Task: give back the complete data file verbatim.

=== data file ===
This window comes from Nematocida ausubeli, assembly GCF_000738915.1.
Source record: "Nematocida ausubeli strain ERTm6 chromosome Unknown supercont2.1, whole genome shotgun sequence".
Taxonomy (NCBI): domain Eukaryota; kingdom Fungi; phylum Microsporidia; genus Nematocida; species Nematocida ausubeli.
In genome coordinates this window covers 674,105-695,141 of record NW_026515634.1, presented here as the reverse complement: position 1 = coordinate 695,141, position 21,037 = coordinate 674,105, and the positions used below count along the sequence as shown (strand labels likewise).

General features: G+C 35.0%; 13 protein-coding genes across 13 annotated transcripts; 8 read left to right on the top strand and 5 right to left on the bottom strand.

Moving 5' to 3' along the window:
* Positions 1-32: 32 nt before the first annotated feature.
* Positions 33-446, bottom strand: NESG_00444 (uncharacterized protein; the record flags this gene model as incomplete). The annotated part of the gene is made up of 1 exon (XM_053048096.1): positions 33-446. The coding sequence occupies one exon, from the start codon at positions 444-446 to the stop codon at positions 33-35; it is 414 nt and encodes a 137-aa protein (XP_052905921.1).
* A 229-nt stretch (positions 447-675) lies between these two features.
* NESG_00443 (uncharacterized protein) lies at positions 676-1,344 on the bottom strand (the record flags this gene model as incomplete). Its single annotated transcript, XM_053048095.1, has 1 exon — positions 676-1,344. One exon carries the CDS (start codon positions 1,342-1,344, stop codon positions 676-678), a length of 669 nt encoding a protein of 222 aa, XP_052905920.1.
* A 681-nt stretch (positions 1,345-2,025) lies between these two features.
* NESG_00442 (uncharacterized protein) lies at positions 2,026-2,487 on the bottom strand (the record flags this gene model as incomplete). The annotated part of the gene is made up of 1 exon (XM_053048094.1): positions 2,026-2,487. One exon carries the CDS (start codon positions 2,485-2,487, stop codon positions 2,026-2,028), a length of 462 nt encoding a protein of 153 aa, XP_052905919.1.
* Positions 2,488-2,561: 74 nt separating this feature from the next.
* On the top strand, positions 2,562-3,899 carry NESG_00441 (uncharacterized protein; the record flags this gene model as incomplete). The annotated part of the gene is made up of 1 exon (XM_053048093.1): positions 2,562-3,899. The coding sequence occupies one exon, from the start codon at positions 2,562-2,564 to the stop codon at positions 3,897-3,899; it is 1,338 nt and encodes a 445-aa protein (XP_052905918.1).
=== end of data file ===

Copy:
This window comes from Nematocida ausubeli, assembly GCF_000738915.1.
Source record: "Nematocida ausubeli strain ERTm6 chromosome Unknown supercont2.1, whole genome shotgun sequence".
Taxonomy (NCBI): domain Eukaryota; kingdom Fungi; phylum Microsporidia; genus Nematocida; species Nematocida ausubeli.
In genome coordinates this window covers 674,105-695,141 of record NW_026515634.1, presented here as the reverse complement: position 1 = coordinate 695,141, position 21,037 = coordinate 674,105, and the positions used below count along the sequence as shown (strand labels likewise).

General features: G+C 35.0%; 13 protein-coding genes across 13 annotated transcripts; 8 read left to right on the top strand and 5 right to left on the bottom strand.

Moving 5' to 3' along the window:
* Positions 1-32: 32 nt before the first annotated feature.
* Positions 33-446, bottom strand: NESG_00444 (uncharacterized protein; the record flags this gene model as incomplete). The annotated part of the gene is made up of 1 exon (XM_053048096.1): positions 33-446. The coding sequence occupies one exon, from the start codon at positions 444-446 to the stop codon at positions 33-35; it is 414 nt and encodes a 137-aa protein (XP_052905921.1).
* A 229-nt stretch (positions 447-675) lies between these two features.
* NESG_00443 (uncharacterized protein) lies at positions 676-1,344 on the bottom strand (the record flags this gene model as incomplete). Its single annotated transcript, XM_053048095.1, has 1 exon — positions 676-1,344. One exon carries the CDS (start codon positions 1,342-1,344, stop codon positions 676-678), a length of 669 nt encoding a protein of 222 aa, XP_052905920.1.
* A 681-nt stretch (positions 1,345-2,025) lies between these two features.
* NESG_00442 (uncharacterized protein) lies at positions 2,026-2,487 on the bottom strand (the record flags this gene model as incomplete). The annotated part of the gene is made up of 1 exon (XM_053048094.1): positions 2,026-2,487. One exon carries the CDS (start codon positions 2,485-2,487, stop codon positions 2,026-2,028), a length of 462 nt encoding a protein of 153 aa, XP_052905919.1.
* Positions 2,488-2,561: 74 nt separating this feature from the next.
* On the top strand, positions 2,562-3,899 carry NESG_00441 (uncharacterized protein; the record flags this gene model as incomplete). The annotated part of the gene is made up of 1 exon (XM_053048093.1): positions 2,562-3,899. The coding sequence occupies one exon, from the start codon at positions 2,562-2,564 to the stop codon at positions 3,897-3,899; it is 1,338 nt and encodes a 445-aa protein (XP_052905918.1).